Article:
[quote="Skeeza, post:9, topic:1333"]That's what the problem is with a lot of boys these days. They have raised by their Mom, and take on their tendencies.[/quote]
Hmm, I'd say that more people were raised by their mom 50 years ago then today. Moms are working and, in a lot of cases, are not stay-at-home mothers any longer. I know some stay-at-home fathers. Go back to the 1950s and this would not be the case - the mother would be staying at home.
Beside that fact, is it “wrong” or “different?” Kids now-a-days are reaching higher educational achievements while education is becoming more challenging.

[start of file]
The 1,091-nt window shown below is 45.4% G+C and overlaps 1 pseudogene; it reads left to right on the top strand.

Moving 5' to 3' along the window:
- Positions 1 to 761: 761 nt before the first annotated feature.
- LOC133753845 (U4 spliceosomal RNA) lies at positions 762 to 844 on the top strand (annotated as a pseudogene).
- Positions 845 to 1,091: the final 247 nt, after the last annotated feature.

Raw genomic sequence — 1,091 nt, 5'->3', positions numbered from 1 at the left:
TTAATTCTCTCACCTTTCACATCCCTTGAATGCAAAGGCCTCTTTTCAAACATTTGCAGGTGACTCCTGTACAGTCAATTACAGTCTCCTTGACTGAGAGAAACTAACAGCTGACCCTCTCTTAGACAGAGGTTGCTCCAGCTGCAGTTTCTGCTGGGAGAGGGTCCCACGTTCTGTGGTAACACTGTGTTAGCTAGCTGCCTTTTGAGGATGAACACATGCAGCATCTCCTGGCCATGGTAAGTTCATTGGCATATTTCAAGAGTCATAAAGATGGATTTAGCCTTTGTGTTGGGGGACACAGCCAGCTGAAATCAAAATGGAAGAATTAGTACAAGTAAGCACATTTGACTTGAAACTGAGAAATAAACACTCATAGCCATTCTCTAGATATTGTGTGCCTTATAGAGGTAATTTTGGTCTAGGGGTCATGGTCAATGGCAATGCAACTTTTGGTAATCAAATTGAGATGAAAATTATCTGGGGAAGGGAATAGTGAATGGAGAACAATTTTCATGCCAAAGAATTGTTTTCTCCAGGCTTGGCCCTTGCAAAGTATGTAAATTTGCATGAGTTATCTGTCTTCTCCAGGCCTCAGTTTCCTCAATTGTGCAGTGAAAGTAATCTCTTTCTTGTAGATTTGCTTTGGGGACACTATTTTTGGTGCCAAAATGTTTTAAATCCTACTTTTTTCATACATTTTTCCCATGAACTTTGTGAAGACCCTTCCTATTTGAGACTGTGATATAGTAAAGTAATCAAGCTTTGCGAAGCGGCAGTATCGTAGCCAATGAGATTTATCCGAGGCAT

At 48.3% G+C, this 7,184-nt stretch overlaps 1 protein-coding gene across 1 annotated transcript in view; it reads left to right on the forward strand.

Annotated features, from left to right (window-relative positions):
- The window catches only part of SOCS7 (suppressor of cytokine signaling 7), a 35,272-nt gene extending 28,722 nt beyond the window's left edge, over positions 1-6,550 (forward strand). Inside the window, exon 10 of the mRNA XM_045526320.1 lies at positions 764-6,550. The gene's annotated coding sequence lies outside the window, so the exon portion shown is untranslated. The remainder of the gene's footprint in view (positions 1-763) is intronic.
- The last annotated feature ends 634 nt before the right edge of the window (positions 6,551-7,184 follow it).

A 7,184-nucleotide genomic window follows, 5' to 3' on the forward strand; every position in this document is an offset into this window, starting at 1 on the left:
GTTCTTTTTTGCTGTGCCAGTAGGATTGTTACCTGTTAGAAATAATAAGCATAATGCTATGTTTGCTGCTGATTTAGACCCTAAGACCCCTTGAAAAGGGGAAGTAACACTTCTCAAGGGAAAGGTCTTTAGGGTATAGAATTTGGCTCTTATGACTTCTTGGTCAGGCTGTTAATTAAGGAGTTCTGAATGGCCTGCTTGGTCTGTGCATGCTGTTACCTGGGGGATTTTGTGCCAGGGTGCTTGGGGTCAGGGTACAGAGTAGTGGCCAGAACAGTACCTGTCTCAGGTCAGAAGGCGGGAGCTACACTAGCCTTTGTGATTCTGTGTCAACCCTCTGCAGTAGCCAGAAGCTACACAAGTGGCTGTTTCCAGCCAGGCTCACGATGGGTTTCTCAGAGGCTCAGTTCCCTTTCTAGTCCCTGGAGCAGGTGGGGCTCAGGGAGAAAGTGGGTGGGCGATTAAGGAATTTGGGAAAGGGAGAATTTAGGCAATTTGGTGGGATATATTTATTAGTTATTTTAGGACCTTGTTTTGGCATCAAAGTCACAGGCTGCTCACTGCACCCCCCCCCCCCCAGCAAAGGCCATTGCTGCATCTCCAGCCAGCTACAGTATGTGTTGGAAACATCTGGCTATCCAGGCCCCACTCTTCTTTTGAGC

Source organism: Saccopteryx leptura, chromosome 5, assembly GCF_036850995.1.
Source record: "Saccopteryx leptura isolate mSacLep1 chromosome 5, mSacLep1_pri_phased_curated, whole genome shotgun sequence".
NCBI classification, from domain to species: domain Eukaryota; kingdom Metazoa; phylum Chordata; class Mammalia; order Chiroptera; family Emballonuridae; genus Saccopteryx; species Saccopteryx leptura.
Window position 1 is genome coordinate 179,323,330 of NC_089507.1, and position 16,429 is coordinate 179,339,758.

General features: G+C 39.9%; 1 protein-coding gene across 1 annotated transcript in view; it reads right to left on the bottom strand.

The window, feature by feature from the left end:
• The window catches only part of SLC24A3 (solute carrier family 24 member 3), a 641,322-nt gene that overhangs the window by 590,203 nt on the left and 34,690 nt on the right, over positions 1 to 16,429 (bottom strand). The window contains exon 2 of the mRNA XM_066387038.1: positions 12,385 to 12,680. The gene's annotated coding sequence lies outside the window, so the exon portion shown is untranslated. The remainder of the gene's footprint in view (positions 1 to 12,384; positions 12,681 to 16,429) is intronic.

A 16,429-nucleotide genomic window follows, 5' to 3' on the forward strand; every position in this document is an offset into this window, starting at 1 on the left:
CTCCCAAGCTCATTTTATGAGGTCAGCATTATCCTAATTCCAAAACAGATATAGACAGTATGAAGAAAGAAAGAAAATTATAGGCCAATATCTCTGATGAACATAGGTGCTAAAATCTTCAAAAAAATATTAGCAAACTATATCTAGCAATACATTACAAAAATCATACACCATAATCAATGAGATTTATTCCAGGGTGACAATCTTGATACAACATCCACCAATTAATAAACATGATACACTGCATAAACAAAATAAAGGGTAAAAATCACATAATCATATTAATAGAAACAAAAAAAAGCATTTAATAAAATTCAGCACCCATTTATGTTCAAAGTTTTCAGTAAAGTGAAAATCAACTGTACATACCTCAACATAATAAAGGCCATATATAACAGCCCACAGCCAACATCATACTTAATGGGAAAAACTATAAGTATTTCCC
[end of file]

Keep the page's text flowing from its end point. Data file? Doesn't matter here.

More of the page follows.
Not sure about that. Look at the clip in the opening thread, “Waiting for Superman.” The US ranks 25th in the world in math in 8th grade. IMO, middle school math is a disaster. The book used in local schools, “Connected Math”, has something like 58 uncorrected errors, after being reviewed by the former chair of the Stanford math department. Some very serious ones in terms of understanding, e.g., “Rio Rancho, NM grew in population from 1990 to 2000, going from 100,000 residents to 250,000 residents. What percentage increase in population is this?” Answer in the book: 250%. This error was duplicated by a similar question on the same page, so it was no typo. Educators are writing math books, not mathematicians. Sad. The education establishment wants “easier” books, I suppose so it makes the kids look smarter and their jobs easier. I was on a committee once, and a 5th grade math teacher wanted to reduce division problems so the kids didn’t have to do problems with 3 digit dividends, like 360/12, wanting only 2 digit dividends, like 36/12, until 6th grade. Check out www.singaporemath.com and you’ll be blown away, e.g., in 5th grade, " a fishtank measuring 14cm length by 10cm width by 16 cm high is filled to the 10cm height mark with water. If you drop a rock in, and the water line goes up to the 12cm height mark, what is the volume of the rock?" Big difference in 5th grades, don’tcha think? One avoiding dividing into 3 digits, the other doing 3 dimensions. IMO, this is not a hard problem. You just have to know how to do it. Our kids are no dumber, but they’re not being taught this. Answer: length X width X change in height, or 14 X 10 X 2, or 280 cubic centimeters. IMO, 90% of US 8th graders, not 5th graders, would get this wrong. And it’s not difficult, once you know how to do it. Problem is, teachers don’t know how to do it, not in the middle school level.